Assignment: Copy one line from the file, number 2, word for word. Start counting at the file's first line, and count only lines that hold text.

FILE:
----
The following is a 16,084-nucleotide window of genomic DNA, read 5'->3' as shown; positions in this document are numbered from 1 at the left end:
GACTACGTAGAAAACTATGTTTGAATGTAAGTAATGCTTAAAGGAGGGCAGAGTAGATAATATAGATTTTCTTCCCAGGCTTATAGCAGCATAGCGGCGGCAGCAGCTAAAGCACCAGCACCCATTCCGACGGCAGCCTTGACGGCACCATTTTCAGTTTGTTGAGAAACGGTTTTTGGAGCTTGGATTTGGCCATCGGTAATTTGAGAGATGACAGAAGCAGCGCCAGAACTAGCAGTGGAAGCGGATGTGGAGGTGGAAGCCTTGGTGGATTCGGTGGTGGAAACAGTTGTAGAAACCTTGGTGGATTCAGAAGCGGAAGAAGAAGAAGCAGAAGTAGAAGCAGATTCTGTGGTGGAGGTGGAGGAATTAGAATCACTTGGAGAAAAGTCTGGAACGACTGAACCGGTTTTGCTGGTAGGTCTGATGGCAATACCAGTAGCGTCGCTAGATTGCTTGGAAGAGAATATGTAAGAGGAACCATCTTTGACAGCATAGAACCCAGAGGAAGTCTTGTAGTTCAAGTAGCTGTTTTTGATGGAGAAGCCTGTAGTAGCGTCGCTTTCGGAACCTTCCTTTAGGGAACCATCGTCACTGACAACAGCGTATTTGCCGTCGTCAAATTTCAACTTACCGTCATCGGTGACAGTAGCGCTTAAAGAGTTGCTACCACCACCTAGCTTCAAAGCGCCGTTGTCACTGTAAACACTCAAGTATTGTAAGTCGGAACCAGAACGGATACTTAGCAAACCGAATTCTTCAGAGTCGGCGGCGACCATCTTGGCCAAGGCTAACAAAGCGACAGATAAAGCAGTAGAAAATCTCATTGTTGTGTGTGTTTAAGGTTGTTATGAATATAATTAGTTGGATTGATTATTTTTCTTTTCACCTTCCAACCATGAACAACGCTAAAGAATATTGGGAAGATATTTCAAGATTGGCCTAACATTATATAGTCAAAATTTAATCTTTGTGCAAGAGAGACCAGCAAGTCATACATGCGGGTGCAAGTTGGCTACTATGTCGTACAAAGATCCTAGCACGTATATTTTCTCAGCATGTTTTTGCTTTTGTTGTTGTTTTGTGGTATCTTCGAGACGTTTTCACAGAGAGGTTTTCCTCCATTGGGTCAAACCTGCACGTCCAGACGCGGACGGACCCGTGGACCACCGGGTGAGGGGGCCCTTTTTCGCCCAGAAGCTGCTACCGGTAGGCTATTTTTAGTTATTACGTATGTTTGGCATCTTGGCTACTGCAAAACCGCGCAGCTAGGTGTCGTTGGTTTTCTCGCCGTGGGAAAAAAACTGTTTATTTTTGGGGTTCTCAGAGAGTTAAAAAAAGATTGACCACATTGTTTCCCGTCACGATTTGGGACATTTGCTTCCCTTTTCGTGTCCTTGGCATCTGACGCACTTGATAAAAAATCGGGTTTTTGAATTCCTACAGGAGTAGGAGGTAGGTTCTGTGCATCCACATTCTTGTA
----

GACTACGTAGAAAACTATGTTTGAATGTAAGTAATGCTTAAAGGAGGGCAGAGTAGATAATATAGATTTTCTTCCCAGGCTTATAGCAGCATAGCGGCGGCAGCAGCTAAAGCACCAGCACCCATTCCGACGGCAGCCTTGACGGCACCATTTTCAGTTTGTTGAGAAACGGTTTTTGGAGCTTGGATTTGGCCATCGGTAATTTGAGAGATGACAGAAGCAGCGCCAGAACTAGCAGTGGAAGCGGATGTGGAGGTGGAAGCCTTGGTGGATTCGGTGGTGGAAACAGTTGTAGAAACCTTGGTGGATTCAGAAGCGGAAGAAGAAGAAGCAGAAGTAGAAGCAGATTCTGTGGTGGAGGTGGAGGAATTAGAATCACTTGGAGAAAAGTCTGGAACGACTGAACCGGTTTTGCTGGTAGGTCTGATGGCAATACCAGTAGCGTCGCTAGATTGCTTGGAAGAGAATATGTAAGAGGAACCATCTTTGACAGCATAGAACCCAGAGGAAGTCTTGTAGTTCAAGTAGCTGTTTTTGATGGAGAAGCCTGTAGTAGCGTCGCTTTCGGAACCTTCCTTTAGGGAACCATCGTCACTGACAACAGCGTATTTGCCGTCGTCAAATTTCAACTTACCGTCATCGGTGACAGTAGCGCTTAAAGAGTTGCTACCACCACCTAGCTTCAAAGCGCCGTTGTCACTGTAAACACTCAAGTATTGTAAGTCGGAACCAGAACGGATACTTAGCAAACCGAATTCTTCAGAGTCGGCGGCGACCATCTTGGCCAAGGCTAACAAAGCGACAGATAAAGCAGTAGAAAATCTCATTGTTGTGTGTGTTTAAGGTTGTTATGAATATAATTAGTTGGATTGATTATTTTTCTTTTCACCTTCCAACCATGAACAACGCTAAAGAATATTGGGAAGATATTTCAAGATTGGCCTAACATTATATAGTCAAAATTTAATCTTTGTGCAAGAGAGACCAGCAAGTCATACATGCGGGTGCAAGTTGGCTACTATGTCGTACAAAGATCCTAGCACGTATATTTTCTCAGCATGTTTTTGCTTTTGTTGTTGTTTTGTGGTATCTTCGAGACGTTTTCACAGAGAGGTTTTCCTCCATTGGGTCAAACCTGCACGTCCAGACGCGGACGGACCCGTGGACCACCGGGTGAGGGGGCCCTTTTTCGCCCAGAAGCTGCTACCGGTAGGCTATTTTTAGTTATTACGTATGTTTGGCATCTTGGCTACTGCAAAACCGCGCAGCTAGGTGTCGTTGGTTTTCTCGCCGTGGGAAAAAAACTGTTTATTTTTGGGGTTCTCAGAGAGTTAAAAAAAGATTGACCACATTGTTTCCCGTCACGATTTGGGACATTTGCTTCCCTTTTCGTGTCCTTGGCATCTGACGCACTTGATAAAAAATCGGGTTTTTGAATTCCTACAGGAGTAGGAGGTAGGTTCTGTGCATCCACATTCTTGTA